Letter to the world

This is my letter to the World
That never wrote to Me –
The simple News that Nature told –
With tender Majesty


Emily Dickinson’s poem holds true today for bloggers and anyone who publishes their thoughts and ideas online.

I have so much to tell the world...

– an elegant passage on the intricate art of brewing tea in old China in Lin Yutang’s 1935 My Country and My People

– my mountain-biking on the soft hills of South Island, New Zealand

– long conversations with a golden-haired Danish girl with long endless legs

– earnest conversations with congenial friends in a green sanctuary

– epigrams that flashed through my mind: “You can know how much your life counts by counting the friends turning up at your funeral”

– the reluctant setting sun flaming the Straits of Johor

– old fictions that a close friend’s teenage son should read: The Prime of Miss Jean Brodie by Muriel Spark (1961) and The Eagle of the Ninth by Rosemary Sutcliff (1954), although I suspect he and his friends are more interested in pictures of naked females on the Web.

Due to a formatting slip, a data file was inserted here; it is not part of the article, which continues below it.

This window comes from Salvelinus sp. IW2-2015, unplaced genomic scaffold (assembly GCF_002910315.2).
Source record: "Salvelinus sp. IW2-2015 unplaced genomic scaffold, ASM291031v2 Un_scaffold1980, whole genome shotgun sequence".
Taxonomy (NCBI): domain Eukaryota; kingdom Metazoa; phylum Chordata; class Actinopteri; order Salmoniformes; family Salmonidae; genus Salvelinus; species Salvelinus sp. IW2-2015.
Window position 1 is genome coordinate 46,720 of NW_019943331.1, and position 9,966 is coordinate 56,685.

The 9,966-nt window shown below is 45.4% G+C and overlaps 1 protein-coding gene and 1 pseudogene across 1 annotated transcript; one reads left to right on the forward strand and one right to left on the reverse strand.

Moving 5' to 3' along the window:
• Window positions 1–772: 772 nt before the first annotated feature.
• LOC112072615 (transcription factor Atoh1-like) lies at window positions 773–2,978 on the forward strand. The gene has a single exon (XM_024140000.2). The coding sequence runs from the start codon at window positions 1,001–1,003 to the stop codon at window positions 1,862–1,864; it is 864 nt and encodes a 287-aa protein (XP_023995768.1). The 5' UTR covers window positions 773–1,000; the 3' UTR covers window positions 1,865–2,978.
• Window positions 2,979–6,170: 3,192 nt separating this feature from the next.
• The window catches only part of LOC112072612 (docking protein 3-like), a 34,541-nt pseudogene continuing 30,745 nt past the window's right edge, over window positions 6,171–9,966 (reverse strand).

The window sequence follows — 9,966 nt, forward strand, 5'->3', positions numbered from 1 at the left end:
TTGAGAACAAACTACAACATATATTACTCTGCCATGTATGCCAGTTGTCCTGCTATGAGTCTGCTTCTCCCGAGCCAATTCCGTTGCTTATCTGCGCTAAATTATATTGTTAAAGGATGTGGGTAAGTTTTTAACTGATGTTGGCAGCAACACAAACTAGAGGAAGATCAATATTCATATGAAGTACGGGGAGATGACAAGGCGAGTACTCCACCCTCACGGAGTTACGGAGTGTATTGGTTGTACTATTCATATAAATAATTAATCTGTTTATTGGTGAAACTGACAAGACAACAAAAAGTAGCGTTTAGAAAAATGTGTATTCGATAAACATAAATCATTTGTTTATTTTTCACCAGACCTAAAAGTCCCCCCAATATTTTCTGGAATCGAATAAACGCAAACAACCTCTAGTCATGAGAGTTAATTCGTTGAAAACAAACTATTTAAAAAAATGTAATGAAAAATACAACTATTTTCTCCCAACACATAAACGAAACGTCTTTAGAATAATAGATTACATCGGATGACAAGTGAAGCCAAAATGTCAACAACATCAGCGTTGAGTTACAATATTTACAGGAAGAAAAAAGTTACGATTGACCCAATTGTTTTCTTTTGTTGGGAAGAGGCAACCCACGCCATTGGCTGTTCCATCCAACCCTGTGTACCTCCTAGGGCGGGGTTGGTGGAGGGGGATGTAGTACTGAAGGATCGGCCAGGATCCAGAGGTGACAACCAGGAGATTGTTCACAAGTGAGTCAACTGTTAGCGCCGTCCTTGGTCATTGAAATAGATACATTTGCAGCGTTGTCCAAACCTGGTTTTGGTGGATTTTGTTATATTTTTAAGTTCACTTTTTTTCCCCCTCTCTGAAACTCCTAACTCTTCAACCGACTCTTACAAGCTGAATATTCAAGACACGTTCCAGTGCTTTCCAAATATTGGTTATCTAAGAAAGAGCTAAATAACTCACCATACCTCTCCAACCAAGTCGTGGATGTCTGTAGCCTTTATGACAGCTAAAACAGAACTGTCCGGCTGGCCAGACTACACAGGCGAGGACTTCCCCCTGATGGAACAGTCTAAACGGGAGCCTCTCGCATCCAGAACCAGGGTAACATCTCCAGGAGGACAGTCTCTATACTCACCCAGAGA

For me, such remembrances seem to be worth recording in a blog or in an online diary, so that I can read back months or years later, for personal pleasure. This pleasure, too, I want to share. So I recorded them, as letters to myself, and letters to the world.

But who am I kidding?

Nobody reads other people’s blogs and online journals unless the contents have inflammatory material, saucy gossips and celebrity ranting.

So far, only a handful of people have responded to the stuff I have posted on the Web. My consolation is that almost all other blogs in the wide world are also read by a handful of people, in fact only 1.5 people – the author themselves and half a friend.

Even Emily Dickinson’s poems were ignored in her lifetime.

Contents Page

Polar landscape, empty and vast